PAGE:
The Hollywood gossip columnist Sheilah Graham, born Lily Shiel, shaped herself out of nothing much, and she knew it. As her eight memoirs attest, she also knew how remarkable the story of her self-reinvention was—especially the three and a half years she spent as F. Scott Fitzgerald’s companion and lover, until he died on her green living room carpet in December 1940. Her 1967 memoir College of One, reissued as part of Melville House’s Neversink Library, tells the story of the couple’s relationship through their shared project of educating Sheilah, via a one-woman intellectual boot camp devised by Fitzgerald, “for a woman who had to learn in a hurry.”
Graham’s desire for education is rooted at first in shame and fear. Shame: that she can’t keep up with the intellectual conversation of the people she gets to know in London, New York, and Hollywood, the likes of Dorothy Parker and Robert Benchley and Mary McCarthy, who drop names she doesn’t recognize and assume a knowledge she doesn’t share. Fear: that she’ll be exposed, humiliated, and banished back to where she came from. It isn’t until she’s deep into her curriculum that she begins to enjoy the reading and discussion for its own sake, rather than out of a class anxiety so palpable it’s painful to read. Even Graham’s success in Hollywood is driven by her sense of shame—she goes west from New York with relief, to a town “notorious” for its ignorance: “I would be comfortable there. No one could embarrass me with erudite conversation.”
Lily Shiel grew up in an orphanage in the east end of London, her thick hair regularly shaved to prevent lice, and the eager brain underneath stuffed with homilies, Bible verses, and historical simplifications that promoted an allegiance to God and King. It was an upbringing that erased her identity as the child of Jewish refugees from the Ukraine, and shaped her into an obedient daughter of the English working class, terrified of anarchy and unions, and accepting of an unjust status quo. Her father had died when she was very young and her mother, too poor to cope, placed her two youngest children in the orphanage. When Lily graduated at fourteen, her education was over: she was needed at home, and it wasn’t until her mother died a few years later that Lily moved to the West End of London and made her way onto the stage, via shop work and marriage to a much older man, who smoothed out her accent and groomed her, if not quite for stardom, then at least for survival.
Many years later, in Hollywood, the lowest moment of Graham’s relationship with F. Scott Fitzgerald came when he threw her secret origins in her face, screaming that she was a Jew in front of the nurse who had been hired to see him through the aftermath of a titanic gin binge. This ugly detail is softened in the memoir (Graham says only that he revealed her “humble beginnings”) but is stripped of euphemism in the afterword by Graham’s daughter Wendy Fairey. It’s the starkest example of the memoir’s pattern of revelation and evasion in its depiction of Fitzgerald, who appears by turns as generous and self-interested, loving and narcissistic, hopeful and nihilistic.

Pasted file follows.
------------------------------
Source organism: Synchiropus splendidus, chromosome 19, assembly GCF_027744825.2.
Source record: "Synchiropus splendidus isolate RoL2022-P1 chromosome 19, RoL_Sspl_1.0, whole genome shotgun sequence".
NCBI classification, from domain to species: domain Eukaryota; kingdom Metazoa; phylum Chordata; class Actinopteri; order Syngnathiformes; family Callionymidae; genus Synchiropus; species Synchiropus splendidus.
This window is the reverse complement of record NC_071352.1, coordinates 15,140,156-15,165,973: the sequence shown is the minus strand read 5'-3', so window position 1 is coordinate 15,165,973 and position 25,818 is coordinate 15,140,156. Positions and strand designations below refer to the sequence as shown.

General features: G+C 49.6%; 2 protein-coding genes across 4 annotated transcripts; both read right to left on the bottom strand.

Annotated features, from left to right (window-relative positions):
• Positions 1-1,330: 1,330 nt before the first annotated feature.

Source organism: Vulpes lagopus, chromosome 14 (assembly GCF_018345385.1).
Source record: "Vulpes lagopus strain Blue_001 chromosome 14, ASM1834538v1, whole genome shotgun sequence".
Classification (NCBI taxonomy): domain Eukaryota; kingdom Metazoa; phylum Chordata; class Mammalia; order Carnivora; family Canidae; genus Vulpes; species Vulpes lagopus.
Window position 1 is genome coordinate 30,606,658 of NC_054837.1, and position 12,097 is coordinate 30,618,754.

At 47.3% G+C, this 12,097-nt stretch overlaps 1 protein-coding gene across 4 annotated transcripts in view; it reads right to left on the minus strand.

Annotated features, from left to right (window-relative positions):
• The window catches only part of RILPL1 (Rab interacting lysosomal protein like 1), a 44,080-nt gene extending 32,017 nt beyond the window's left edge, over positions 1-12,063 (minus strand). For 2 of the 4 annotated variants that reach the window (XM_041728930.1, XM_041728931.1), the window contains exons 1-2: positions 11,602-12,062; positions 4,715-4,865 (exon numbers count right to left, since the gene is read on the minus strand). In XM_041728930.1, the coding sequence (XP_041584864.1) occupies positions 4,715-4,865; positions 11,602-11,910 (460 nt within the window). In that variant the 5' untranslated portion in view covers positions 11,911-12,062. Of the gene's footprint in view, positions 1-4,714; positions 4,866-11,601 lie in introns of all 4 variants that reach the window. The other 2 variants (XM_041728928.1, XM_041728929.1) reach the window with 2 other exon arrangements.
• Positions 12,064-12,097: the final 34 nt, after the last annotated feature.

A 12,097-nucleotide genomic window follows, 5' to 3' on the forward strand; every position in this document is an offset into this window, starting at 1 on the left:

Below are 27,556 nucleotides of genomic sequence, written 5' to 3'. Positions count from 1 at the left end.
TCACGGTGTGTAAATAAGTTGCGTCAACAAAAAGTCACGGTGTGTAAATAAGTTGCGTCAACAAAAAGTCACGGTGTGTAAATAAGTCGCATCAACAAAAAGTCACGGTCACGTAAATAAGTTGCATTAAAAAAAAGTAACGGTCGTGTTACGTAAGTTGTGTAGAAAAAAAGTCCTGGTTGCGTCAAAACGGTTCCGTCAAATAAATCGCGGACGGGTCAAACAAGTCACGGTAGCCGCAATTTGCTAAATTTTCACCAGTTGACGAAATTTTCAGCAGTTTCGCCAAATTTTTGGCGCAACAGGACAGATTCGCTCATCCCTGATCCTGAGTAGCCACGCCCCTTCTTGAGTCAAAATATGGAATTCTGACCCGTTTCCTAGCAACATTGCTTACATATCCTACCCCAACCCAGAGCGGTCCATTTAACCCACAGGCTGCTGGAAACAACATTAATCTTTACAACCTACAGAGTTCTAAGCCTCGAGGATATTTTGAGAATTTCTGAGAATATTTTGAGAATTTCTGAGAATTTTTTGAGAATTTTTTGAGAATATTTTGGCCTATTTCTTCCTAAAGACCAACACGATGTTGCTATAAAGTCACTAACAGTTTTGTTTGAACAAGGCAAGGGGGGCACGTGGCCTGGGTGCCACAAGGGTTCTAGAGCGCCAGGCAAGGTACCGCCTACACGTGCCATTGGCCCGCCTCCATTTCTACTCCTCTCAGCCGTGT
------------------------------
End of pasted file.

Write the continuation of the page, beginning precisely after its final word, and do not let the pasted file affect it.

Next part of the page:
Graham early on shrugs and accepts the power imbalance of a male Svengali educating a beautiful protégée. Long before she meets Fitzgerald, she says she has learned “that men who are in love are not interested in whether the girl knows an A from a B at the beginning of the relationship”—and suggests that perhaps they prefer it that way. Scott himself, she says, likens his education of Sheilah to what “Irish and Scotch pioneers who had struck it rich in the West had done, importing peasant girls to marry.” Not that the two can marry, with Zelda still alive in a distant asylum, haunting Sheilah’s nightmares. The education becomes a bond that stands in for, and later transcends, that missing marriage.
The curriculum of the College of One, described in detail and reproduced in a neatly typed appendix, is eclectic, demanding, and innovative. Fitzgerald is a firm historicist, assigning novels and poems as illustrations of an era as Graham works her way through the thousand pages of H.G. Wells’ Outline of History. He helps her through Shakespeare by assigning her “bridges” of famous passages to memorize in advance and then watch out for as she reads, and professor and pupil act out scenes from novels, plays, and poems. He constantly revises the curriculum, giving it to his long-suffering secretary to re-type. It would be hard not to see the whole thing as a masterly form of procrastination—Fitzgerald was dragging his heels on The Last Tycoon at the time—were it not for the joy and peace that it clearly gave him in the last year of his life. Graham, too, makes clear at the end of the book that she has moved beyond shame to a prouder, more positive understanding of her education, shifting from the past to the present tense as she declares: “It widened my horizon. I know where to look. I know how to evaluate. I am curious.”
As a writer, Graham is plain and conversational, and her story often meandering and anecdotal. But her modest style makes the defining moment of Fitzgerald’s death—right in the middle of the music course—land the more powerfully for its understatement:
It was a strange coincidence that he asked me to play [Beethoven’s] Eroica Symphony while he was making some notes about football on the Princeton Alumni Weekly. Soon after it ended, Scott suffered his fatal heart attack. There was still an echo of the music in the room with the afternoon sun through the venetian blinds making patterns on his pale face on the dark green carpet.
Perhaps only at a distance of twenty-six years can something so shocking be described with such elegant detachment—and perhaps only by the most diligent student of F. Scott Fitzgerald.